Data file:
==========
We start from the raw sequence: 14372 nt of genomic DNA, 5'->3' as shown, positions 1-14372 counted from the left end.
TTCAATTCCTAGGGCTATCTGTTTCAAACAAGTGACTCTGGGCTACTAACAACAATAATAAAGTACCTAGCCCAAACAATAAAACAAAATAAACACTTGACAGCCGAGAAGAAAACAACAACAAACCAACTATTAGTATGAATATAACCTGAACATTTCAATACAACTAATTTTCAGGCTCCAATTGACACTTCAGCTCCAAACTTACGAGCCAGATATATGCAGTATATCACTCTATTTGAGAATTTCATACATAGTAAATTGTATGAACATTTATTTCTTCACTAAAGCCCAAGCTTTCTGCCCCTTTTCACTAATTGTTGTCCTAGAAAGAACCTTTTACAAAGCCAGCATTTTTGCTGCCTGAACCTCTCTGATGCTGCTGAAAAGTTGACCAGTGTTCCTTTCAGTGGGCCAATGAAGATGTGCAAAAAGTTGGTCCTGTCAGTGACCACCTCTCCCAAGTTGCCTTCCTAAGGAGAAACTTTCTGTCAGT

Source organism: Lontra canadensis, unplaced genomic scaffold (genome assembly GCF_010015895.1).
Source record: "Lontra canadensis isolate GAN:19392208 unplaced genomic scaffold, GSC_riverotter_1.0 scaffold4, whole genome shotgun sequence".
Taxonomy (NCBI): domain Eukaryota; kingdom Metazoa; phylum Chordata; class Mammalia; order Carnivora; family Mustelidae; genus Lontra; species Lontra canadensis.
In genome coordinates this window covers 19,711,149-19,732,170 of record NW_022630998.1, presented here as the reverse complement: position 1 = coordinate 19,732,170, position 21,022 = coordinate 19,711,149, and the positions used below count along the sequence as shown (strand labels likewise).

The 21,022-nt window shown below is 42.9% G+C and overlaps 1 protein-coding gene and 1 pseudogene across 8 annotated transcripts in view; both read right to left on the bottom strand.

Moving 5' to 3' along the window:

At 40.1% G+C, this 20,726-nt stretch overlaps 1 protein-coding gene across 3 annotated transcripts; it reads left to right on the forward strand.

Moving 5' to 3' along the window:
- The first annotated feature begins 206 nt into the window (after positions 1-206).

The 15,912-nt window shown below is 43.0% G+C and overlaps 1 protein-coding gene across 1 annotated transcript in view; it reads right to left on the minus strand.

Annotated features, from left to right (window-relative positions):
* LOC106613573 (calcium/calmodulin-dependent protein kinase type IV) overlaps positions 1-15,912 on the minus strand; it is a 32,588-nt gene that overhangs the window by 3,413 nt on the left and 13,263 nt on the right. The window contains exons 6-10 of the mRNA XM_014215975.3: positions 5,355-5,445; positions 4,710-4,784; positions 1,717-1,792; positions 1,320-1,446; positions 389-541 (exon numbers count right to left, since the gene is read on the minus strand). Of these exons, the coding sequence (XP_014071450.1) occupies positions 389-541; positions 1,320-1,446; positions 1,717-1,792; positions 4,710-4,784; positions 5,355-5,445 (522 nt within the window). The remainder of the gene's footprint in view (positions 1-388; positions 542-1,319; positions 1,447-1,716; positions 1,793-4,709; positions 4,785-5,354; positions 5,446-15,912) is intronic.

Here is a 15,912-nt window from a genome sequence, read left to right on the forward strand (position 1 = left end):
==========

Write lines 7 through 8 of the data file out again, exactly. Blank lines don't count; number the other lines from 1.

The 21,022-nt window shown below is 42.9% G+C and overlaps 1 protein-coding gene and 1 pseudogene across 8 annotated transcripts in view; both read right to left on the bottom strand.

Moving 5' to 3' along the window: